Part 6 – How Did We Get Here — A Sense Of Dignity..

slice26  This is a continuing post on trying to understand how we got to where we are in America today. Lets start off with some quotes from a recent PBS Newshour:

DAVID BROOKS:  On the issues, they preferred her. She got better marks on the economy and foreign policy. But they just didn’t get the sense she was a reformer. So they want some unnamed change.

I think they also wanted some sense of dignity, some sense of being heard. I mean, in some sense, there is something noble, in that people that was people who felt marginalized, working-class voters, A, taking over their party fromsandb21 basically what had been a corporate party, and then asserting their will on the country, against groups of people who were more privileged than they are, both on the left and the right….

And so there is something nice about that. I think Trump is the wrong vehicle for that. But, you know, you’re living in a town, there are no jobs in the town, you know your friends are dying of O.D.-ing on opiates or something, you’re having trouble paying your bills, you’re playing by the rules, and other people are getting benefits without playing by the rules.

Maybe you’re willing to tolerate a lot of bigotry from Donald Trump if you say, just change things, just change things.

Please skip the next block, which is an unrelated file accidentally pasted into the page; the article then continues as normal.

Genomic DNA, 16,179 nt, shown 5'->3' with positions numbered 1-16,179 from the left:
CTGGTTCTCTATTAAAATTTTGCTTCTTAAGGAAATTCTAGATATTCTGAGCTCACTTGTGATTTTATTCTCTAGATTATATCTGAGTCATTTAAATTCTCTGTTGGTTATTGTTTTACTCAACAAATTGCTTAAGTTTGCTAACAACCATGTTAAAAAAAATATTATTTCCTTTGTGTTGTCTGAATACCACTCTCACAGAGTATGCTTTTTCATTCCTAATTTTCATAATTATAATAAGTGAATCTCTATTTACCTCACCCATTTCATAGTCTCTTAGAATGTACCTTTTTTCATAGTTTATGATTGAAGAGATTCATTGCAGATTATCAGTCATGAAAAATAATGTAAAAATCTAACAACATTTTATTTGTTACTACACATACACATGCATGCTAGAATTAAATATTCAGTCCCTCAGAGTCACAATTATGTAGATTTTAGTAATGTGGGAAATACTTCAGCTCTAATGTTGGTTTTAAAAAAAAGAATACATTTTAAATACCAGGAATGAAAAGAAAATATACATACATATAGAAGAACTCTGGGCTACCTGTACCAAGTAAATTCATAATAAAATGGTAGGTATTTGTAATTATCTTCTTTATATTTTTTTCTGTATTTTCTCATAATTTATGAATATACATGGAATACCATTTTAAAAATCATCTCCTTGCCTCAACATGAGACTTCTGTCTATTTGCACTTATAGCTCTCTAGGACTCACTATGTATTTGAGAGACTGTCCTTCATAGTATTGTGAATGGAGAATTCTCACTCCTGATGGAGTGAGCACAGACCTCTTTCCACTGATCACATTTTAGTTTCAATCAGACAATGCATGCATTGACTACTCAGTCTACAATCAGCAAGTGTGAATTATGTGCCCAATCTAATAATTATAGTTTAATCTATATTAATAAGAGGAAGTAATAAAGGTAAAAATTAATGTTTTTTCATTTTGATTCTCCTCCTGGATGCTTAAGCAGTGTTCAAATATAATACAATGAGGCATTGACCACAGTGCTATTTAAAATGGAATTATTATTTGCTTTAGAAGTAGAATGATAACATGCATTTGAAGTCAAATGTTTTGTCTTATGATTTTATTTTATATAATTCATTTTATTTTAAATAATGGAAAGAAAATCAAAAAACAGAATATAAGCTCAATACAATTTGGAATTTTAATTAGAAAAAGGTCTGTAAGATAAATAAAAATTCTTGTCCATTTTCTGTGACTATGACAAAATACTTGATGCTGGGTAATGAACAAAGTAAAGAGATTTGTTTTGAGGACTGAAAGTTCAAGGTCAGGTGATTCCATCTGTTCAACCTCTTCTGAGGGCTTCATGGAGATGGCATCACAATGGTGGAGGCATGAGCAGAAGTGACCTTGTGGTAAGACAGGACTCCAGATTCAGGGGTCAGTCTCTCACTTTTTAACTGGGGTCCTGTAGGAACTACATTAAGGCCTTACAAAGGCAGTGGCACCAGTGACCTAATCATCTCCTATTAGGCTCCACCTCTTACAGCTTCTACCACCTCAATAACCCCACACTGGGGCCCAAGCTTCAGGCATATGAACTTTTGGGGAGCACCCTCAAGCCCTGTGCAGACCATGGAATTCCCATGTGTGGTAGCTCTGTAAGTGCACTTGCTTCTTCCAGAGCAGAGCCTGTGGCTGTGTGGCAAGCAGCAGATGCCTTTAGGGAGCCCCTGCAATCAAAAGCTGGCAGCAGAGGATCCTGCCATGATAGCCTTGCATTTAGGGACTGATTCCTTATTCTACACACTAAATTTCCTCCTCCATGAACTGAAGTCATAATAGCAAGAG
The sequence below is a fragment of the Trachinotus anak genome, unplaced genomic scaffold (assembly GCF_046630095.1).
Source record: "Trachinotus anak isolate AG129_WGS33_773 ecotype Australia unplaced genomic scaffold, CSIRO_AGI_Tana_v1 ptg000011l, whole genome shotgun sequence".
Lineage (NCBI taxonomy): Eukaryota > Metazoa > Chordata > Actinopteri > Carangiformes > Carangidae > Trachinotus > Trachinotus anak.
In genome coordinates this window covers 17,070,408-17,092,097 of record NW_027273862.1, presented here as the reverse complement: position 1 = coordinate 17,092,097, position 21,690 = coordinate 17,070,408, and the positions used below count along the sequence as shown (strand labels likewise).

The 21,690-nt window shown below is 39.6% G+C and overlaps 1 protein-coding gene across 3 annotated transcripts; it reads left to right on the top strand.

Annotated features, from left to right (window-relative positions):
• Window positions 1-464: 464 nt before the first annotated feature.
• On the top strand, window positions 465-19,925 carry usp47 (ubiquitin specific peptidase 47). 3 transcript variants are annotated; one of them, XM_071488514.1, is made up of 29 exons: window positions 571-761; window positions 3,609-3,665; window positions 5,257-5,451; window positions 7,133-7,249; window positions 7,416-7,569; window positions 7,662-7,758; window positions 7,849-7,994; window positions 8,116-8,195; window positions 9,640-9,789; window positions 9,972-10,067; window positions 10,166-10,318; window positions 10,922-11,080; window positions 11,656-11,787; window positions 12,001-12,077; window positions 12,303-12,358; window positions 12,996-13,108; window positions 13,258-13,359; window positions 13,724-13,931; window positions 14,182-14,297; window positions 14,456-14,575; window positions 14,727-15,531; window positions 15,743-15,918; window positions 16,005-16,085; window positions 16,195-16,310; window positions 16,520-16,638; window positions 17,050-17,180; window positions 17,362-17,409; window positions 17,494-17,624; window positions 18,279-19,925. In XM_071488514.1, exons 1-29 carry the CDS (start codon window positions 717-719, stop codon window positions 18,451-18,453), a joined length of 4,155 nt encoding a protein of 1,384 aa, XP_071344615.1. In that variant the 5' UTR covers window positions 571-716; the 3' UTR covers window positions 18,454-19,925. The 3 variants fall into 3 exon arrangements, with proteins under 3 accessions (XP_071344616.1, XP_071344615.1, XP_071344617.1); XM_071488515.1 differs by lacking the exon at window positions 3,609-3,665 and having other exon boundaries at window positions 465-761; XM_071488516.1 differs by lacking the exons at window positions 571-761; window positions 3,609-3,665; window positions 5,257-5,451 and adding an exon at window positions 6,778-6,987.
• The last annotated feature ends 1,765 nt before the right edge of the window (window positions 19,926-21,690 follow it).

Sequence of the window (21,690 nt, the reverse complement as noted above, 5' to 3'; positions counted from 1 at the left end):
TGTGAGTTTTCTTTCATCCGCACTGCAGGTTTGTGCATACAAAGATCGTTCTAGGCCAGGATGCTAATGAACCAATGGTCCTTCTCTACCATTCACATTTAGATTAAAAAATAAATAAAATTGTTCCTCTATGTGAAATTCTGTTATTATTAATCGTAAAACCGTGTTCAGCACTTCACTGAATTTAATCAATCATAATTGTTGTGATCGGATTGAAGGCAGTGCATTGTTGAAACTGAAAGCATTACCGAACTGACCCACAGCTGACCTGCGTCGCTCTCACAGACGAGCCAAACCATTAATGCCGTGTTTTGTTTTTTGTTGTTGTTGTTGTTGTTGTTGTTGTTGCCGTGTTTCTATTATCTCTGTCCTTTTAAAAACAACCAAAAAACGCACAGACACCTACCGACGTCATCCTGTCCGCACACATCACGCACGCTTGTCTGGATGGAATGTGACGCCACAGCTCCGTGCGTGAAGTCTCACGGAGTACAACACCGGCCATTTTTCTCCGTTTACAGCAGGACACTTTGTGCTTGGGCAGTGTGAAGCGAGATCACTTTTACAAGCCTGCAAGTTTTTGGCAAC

And so I don’t — I think the voters who voted for him certainly are willing to tolerate a lot of ugliness, but maybe, if you’re in desperate circumstances, or you think the country is deeply in trouble, you’re willing to tolerate that without necessarily liking it.

Source: Shields and Brooks on a ‘political earthquake’ and how America can move forward | PBS NewsHour

I think Mr. Brooks seems to have a good sense of what the Trump voter might be like. They are frustrated that the world is moving too fast and their “skills” no longer matter in the 21st century. They don’t see a path forward for them or their children.  And that is where the trouble mainly lies.  It is now a fact of life that in order to make it in this new world order you must be willing to embrace change and lifelong learning and many of our institution are just not set up to make that happen yet. Especially those in more isolated areas. Read more

Part 5 – How Did We Get Here — Democracy Is Not Always Forward…

GetHere Banner  I sometimes naively think that democracy is always moving forward into a better future rather than trying to preserve the status quo or even bring back the past.  Of course that feeling was quickly sapped from me on November 8 when the rural hinterland voters came out in massive numbers for a Trump presidency. It seems that they are just too afraid of what the future holds so want someone who will bring back the good old days and make America Great Again. To me America has always been great so there was no “bringing back” needed but of course2016-11-25_10-20-32.png my neighbors have a different opinion about that.